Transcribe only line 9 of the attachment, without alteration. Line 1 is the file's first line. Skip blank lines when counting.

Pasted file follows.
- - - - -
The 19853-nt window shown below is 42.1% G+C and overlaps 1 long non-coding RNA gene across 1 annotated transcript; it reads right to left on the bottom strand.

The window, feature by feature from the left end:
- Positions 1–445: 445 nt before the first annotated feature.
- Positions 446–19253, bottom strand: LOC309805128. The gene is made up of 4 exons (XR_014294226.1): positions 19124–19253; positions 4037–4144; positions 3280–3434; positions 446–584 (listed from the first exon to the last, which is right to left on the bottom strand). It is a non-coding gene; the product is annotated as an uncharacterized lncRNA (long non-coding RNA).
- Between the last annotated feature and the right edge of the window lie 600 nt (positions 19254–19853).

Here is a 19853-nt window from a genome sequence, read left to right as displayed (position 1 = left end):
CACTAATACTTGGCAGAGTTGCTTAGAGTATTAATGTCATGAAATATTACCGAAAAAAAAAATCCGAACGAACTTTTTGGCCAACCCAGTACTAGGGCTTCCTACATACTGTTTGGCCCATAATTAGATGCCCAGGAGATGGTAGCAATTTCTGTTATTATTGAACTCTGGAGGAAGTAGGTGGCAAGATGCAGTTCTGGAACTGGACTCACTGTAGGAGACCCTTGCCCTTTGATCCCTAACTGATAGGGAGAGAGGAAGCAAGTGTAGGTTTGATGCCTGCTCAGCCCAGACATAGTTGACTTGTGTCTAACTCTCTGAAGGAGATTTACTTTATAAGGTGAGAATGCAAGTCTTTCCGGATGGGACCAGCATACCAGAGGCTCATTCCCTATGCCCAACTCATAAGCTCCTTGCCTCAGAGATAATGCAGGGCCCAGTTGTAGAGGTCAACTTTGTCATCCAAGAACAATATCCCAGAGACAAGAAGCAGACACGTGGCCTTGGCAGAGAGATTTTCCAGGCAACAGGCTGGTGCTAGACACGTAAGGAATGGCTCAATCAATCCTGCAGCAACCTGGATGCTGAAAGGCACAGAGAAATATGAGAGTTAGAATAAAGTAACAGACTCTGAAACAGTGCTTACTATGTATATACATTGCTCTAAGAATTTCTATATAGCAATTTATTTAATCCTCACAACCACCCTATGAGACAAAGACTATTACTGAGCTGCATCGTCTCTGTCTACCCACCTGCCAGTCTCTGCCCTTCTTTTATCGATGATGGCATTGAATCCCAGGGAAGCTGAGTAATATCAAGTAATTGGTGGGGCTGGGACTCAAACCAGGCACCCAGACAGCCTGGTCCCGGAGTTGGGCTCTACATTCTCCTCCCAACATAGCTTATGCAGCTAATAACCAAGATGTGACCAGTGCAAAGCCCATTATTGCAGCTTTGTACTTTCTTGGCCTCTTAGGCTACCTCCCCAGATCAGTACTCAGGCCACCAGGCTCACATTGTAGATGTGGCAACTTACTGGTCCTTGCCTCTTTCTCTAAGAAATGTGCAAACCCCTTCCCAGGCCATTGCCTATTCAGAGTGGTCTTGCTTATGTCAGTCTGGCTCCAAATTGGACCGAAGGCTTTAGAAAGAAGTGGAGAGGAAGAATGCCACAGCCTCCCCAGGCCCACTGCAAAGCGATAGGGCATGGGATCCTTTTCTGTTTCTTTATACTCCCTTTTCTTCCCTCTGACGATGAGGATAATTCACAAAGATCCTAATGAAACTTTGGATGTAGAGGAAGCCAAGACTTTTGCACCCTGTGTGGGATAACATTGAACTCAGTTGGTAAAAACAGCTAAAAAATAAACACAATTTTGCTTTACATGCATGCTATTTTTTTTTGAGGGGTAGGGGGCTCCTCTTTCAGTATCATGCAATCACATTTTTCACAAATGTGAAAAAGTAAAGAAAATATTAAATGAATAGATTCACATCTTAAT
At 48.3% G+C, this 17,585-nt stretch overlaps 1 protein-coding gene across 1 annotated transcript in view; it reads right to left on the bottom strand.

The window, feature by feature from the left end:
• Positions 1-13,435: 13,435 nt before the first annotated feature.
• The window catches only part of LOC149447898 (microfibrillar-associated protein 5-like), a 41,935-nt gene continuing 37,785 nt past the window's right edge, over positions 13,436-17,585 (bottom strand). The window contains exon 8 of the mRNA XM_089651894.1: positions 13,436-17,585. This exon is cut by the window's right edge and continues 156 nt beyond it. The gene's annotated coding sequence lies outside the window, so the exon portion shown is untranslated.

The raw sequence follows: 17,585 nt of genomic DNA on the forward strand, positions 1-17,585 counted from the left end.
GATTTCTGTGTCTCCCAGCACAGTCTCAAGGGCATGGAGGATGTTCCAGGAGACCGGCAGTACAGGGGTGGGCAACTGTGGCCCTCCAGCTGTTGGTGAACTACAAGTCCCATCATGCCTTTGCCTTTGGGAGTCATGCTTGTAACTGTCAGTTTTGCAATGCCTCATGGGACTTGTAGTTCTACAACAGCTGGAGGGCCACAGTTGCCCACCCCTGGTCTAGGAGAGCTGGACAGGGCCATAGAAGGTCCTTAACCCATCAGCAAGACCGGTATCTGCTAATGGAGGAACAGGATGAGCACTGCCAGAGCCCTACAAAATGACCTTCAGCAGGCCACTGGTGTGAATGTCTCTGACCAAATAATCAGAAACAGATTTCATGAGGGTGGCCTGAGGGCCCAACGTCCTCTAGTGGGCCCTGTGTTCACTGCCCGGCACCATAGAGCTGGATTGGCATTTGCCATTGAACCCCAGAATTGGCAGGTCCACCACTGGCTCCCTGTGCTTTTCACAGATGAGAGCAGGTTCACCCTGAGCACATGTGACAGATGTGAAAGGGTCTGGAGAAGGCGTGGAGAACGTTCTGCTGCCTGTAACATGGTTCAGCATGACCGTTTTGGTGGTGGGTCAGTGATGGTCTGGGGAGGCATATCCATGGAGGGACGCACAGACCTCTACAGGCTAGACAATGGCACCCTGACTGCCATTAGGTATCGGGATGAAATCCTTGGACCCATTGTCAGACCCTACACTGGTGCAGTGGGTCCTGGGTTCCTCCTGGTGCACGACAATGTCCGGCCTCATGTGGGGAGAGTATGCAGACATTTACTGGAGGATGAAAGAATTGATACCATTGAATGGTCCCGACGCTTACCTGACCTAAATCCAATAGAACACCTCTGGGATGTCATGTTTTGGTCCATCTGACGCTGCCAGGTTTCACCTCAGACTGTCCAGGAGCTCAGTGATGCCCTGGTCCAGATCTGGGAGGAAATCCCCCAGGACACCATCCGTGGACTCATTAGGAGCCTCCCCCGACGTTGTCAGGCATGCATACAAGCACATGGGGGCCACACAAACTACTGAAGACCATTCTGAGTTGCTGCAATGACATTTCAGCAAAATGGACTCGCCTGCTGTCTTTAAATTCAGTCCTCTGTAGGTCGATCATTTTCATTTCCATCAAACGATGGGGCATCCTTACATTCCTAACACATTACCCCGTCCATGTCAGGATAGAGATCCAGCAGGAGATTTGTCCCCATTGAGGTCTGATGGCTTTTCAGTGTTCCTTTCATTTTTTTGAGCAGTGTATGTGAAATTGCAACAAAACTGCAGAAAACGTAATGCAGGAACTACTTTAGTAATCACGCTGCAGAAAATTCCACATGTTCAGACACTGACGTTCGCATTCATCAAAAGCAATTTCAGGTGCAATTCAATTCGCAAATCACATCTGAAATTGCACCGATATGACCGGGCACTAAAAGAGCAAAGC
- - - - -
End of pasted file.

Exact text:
The window, feature by feature from the left end: